The City of Stuttgart has a long history of heavy industrial activities associated with the strong automotive and other manufacturing that occurs in the region. Poor management of industrial chemicals, such as chlorinated hydrocarbons used in degreasing processes, has contaminated the underlying aquifers in the region. The contamination issues are exacerbated by the complex geology of the region, including a number of fracture rock aquifers, as well as the importance of the groundwater for filling mineral pools - a sensitive receptor.
While remediation of this contamination has been occurring for over 30 years the MAGPlan project represents an integrated approach to managing clean-up efforts in the City of Stuttgart. The ability of so many different stakeholders to work together is indeed impressive, however to myself, as well as environmental managers from elsewhere in Germany, the integrated management plan seemed be particularly successful due strong investment from the city/state authorities and the EU. From what I understood, these public organisations took on much of the liability for the contaminated sites with this approach. This meant they can control the process much more stringently (hence, 'Integrated Management Plan') but this approach might not be possible in other situations where 'polluter pays' applies. Where clean-up is undertaken and funded by individual polluters with (possibly) different environmental consultancies it is much more likely that conflicts between remediation strategies will occur. Without either strong oversight from an overarching body, such as a local/state authority, the integrated management methodology presented by MAGPlan would be difficult to implement. A strong legal or financial instrument would likely necessary for this integrated contaminated land management approach to be practical in other jurisdictions in Germany, the EU and other parts of the world.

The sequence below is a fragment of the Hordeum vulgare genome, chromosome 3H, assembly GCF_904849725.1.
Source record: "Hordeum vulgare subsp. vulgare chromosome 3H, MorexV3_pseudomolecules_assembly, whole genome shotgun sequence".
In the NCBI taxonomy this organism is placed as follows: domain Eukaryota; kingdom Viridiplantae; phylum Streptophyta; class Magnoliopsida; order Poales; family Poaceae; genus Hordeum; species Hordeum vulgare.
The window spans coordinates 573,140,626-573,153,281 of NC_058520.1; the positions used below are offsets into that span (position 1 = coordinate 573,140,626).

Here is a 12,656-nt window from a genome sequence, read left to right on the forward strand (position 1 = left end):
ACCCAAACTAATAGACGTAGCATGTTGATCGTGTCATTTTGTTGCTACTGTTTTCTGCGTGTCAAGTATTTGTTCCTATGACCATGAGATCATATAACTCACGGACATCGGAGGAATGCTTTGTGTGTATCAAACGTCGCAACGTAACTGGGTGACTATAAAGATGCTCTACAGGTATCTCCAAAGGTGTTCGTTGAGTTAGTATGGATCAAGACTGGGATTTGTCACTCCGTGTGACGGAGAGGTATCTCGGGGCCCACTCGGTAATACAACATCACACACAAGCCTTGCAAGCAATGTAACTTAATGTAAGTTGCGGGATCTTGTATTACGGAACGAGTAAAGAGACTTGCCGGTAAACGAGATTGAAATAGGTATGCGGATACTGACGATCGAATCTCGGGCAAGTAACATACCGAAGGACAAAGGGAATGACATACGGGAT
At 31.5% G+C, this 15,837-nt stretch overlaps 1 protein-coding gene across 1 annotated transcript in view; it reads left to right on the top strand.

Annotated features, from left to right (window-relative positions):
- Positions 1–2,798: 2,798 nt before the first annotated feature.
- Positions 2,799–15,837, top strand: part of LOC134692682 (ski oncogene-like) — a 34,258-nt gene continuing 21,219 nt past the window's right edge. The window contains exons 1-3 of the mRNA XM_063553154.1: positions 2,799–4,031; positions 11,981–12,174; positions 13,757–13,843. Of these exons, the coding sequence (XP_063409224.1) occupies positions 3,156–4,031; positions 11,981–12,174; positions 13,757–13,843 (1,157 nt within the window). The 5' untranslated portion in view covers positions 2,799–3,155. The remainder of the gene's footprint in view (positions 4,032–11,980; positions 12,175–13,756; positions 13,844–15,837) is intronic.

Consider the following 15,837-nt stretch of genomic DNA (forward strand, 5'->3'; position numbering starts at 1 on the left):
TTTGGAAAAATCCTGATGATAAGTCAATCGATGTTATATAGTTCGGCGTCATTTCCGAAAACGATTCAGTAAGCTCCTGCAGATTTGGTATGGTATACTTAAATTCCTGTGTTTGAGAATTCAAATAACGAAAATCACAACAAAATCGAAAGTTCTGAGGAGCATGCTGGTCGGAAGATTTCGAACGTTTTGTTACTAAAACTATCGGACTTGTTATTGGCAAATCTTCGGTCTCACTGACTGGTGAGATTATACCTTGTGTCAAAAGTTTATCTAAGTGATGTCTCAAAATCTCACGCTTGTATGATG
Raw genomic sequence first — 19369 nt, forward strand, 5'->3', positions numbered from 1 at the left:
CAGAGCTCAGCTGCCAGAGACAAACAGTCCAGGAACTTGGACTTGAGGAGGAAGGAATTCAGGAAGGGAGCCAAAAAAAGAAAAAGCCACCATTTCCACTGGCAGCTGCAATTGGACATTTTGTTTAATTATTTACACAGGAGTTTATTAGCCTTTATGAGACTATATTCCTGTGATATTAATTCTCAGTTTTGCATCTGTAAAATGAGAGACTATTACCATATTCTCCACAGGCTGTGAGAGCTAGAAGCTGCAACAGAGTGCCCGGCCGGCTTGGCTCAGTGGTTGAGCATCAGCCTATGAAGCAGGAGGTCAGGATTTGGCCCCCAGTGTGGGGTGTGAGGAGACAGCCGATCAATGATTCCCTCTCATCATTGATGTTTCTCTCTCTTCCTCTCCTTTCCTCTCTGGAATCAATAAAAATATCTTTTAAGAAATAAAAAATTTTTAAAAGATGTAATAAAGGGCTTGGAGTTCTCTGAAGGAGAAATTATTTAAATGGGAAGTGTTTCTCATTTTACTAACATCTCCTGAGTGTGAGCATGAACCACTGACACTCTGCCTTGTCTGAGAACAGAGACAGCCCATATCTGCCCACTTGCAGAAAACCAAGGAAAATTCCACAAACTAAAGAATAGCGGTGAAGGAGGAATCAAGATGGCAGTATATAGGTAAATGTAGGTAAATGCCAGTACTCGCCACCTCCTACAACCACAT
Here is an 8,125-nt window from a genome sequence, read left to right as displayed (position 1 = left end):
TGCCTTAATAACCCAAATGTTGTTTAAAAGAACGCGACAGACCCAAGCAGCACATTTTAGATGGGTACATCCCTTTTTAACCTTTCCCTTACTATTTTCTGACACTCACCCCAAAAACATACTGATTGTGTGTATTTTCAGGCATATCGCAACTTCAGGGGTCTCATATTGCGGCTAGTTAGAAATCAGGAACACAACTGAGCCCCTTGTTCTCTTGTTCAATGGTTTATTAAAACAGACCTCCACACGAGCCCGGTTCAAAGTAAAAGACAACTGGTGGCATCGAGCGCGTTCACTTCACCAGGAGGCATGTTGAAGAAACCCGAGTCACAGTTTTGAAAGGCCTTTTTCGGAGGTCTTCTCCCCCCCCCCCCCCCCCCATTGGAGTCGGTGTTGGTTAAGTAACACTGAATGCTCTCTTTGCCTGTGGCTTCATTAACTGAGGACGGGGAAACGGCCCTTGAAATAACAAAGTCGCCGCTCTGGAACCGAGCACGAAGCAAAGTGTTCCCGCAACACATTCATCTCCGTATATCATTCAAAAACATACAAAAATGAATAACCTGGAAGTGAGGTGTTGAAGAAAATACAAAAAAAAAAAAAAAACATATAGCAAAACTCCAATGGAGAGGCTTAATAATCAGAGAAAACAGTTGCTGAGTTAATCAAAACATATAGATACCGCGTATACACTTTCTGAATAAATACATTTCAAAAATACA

The conference was a worthwhile experience for a number of reasons: I appreciated the application of the many principles and methods that I have learnt during my MSc and PhD research to an important real-world problem. The conference also gave insight into how environmental issues are managed within Germany and in the wider EU context. The opportunity to network with people influential in the environmental sector, both public and private, was also beneficial. Other participants from the University of Tübingen included Prof. Stefan Haderlein and Dr. Carsten Leven, as well as Anneli Schöniger and Adrian Karrais, who attended in association with their employer BoSS-Consult.